Tag Archives: Syria
Cross-posted from Global Dashboard.
Aleppo’s famed souk is arguably the most vibrant and interesting in the whole Middle East.
What differentiates it from other great markets in the region (such as my other favorites in Sana’a in Yemen and Yadz in Iran) is the immense diversity of the local population, the fact that it remains the main center of local commerce, and the almost complete lack of tourists. If an Aleppine housewife needs some braid for her curtains, a taxi driver needs a new seat cover, or the school kids need satchels, it’s to the souq that they all come. Although majority Sunni, the city has the second largest Christian population in the Middle East, and includes a dozen different congregations. There are also significant number of Assyrians, Kurds, Circassians, Turkmens, and wide range of different Arabs. There used to be a substantial Jewish community too. (more…)
An article in the Christian Science Monitor nicely summarizes the situation in Syria:
Much of the analysis of the crisis in Syria looks at the upheaval through a binary lens: Either Bashar al-Assad manages to defeat his political opponents and his regime survives, or the regime collapses and a new political leadership takes control of the country.
But there is a third, increasingly more realistic, possibility: prolonged internal violence under a weakened and failing – but neither defeated nor failed – Assad regime. . . .
A brief analysis . . . explains why . . .
First, President Assad can count on a relatively strong and united regime and, specifically, he can count on the loyalty of the Army and coercive apparatus. Unlike in Tunisia and Egypt, the Syrian military and security branches are closely identified with and connected to the regime. The potential downfall of Assad directly threatens their own status and power, giving them a strong incentive to continue backing him.
Similarly, the patronage networks created in the past decades by the minority Alawite rulers now serve as an additional incentive for security personnel and government officials alike to stand by the regime. In this sense, the regime is still strong and internally cohesive, despite some defections from the security and policy offices.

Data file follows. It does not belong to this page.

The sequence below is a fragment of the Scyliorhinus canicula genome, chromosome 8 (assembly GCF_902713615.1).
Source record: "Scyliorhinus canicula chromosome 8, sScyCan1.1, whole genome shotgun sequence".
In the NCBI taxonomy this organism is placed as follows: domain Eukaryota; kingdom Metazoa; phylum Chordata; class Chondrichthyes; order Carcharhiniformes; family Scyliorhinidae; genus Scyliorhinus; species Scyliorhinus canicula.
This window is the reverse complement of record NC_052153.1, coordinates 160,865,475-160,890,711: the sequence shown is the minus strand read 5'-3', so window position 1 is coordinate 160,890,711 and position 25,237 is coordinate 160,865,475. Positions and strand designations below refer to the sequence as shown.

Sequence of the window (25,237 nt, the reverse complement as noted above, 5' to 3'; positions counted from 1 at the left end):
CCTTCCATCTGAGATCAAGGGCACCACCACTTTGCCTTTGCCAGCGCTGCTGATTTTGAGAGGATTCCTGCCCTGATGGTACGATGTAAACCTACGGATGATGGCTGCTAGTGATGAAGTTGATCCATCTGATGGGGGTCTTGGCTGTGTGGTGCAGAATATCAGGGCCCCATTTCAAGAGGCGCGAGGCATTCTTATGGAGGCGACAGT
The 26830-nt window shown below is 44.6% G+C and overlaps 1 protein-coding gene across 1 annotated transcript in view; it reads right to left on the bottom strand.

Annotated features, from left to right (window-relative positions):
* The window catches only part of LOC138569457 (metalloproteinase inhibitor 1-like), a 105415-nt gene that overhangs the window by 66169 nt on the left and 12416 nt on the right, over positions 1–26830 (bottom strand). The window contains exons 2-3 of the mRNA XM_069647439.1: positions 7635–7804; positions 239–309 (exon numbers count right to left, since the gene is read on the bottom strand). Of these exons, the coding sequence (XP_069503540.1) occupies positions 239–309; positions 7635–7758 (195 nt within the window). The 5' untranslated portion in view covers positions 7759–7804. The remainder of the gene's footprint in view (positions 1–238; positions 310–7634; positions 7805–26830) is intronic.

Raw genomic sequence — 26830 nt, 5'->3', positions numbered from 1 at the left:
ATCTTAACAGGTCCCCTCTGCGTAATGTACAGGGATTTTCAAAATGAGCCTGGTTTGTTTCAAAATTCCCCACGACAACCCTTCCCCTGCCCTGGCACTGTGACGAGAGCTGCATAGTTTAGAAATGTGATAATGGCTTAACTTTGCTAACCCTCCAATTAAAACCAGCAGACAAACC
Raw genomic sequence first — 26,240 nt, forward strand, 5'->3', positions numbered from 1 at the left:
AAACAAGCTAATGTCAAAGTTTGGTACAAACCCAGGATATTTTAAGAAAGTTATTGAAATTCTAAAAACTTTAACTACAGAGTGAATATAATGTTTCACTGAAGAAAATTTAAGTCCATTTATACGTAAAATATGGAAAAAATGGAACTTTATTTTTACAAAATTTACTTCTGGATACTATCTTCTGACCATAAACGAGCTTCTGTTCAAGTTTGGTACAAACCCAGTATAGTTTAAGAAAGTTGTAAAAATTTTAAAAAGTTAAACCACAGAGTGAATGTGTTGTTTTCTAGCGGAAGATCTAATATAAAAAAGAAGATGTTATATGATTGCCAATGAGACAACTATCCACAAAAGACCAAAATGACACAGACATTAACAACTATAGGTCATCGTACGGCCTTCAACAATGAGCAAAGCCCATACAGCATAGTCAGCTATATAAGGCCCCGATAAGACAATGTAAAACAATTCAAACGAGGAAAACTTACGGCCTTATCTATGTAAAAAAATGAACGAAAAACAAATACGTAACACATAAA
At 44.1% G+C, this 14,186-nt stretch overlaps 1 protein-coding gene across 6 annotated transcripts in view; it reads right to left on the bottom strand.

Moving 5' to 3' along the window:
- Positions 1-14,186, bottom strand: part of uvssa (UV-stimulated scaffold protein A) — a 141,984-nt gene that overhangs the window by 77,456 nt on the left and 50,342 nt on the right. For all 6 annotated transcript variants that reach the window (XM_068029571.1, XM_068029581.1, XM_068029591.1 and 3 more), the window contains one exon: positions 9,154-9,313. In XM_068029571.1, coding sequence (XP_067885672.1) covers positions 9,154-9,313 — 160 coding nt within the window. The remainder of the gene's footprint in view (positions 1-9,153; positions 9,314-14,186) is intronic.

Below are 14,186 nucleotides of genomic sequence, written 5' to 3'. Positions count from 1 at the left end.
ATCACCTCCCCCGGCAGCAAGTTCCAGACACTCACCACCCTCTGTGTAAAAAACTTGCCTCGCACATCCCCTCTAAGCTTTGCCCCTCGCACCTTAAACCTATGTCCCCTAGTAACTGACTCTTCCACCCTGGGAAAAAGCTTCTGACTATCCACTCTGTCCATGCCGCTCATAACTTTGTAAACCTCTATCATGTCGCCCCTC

Second, in contrast to the relative unity of the regime, the opposition forces – although having risen in power and status and being able to seriously threaten the regime – still lack strong internal cohesion.
Judging from the little and not always reliable information coming out of Syria, the opposition forces have so far failed to create a truly inter-sectarian coalition (the opposition is mostly Sunni, with other groups – like the Kurds – remaining at the margins, fearing retaliation from the regime). The internal division is not surprising, considering the regime targeted and suppressed political opponents for decades.
Third, despite it’s involvement, the international community – and this definitely also applies to the Arab League – has not been willing to strongly take sides in Syria, as it did in Libya. Short of this type of intervention – which is highly unlikely right now – the future of the revolt seems to depend only on the internal balance of power between the regime and its opponents. . . .
Many Western leaders have called for regime change in Syria. As Barack Obama said in August:
We have consistently said that President Assad must lead a democratic transition or get out of the way. He has not led. For the sake of the Syrian people, the time has come for President Assad to step aside.
Many, including Richard Gowan of GD, bemoan the inability of the United Nations to act more resolutely.
But what exactly are all the leaders, analysts, and pundits promoting change in Syria actually expecting to happen? The Assad regime to simply hand over power and walk away after four decades? (more…)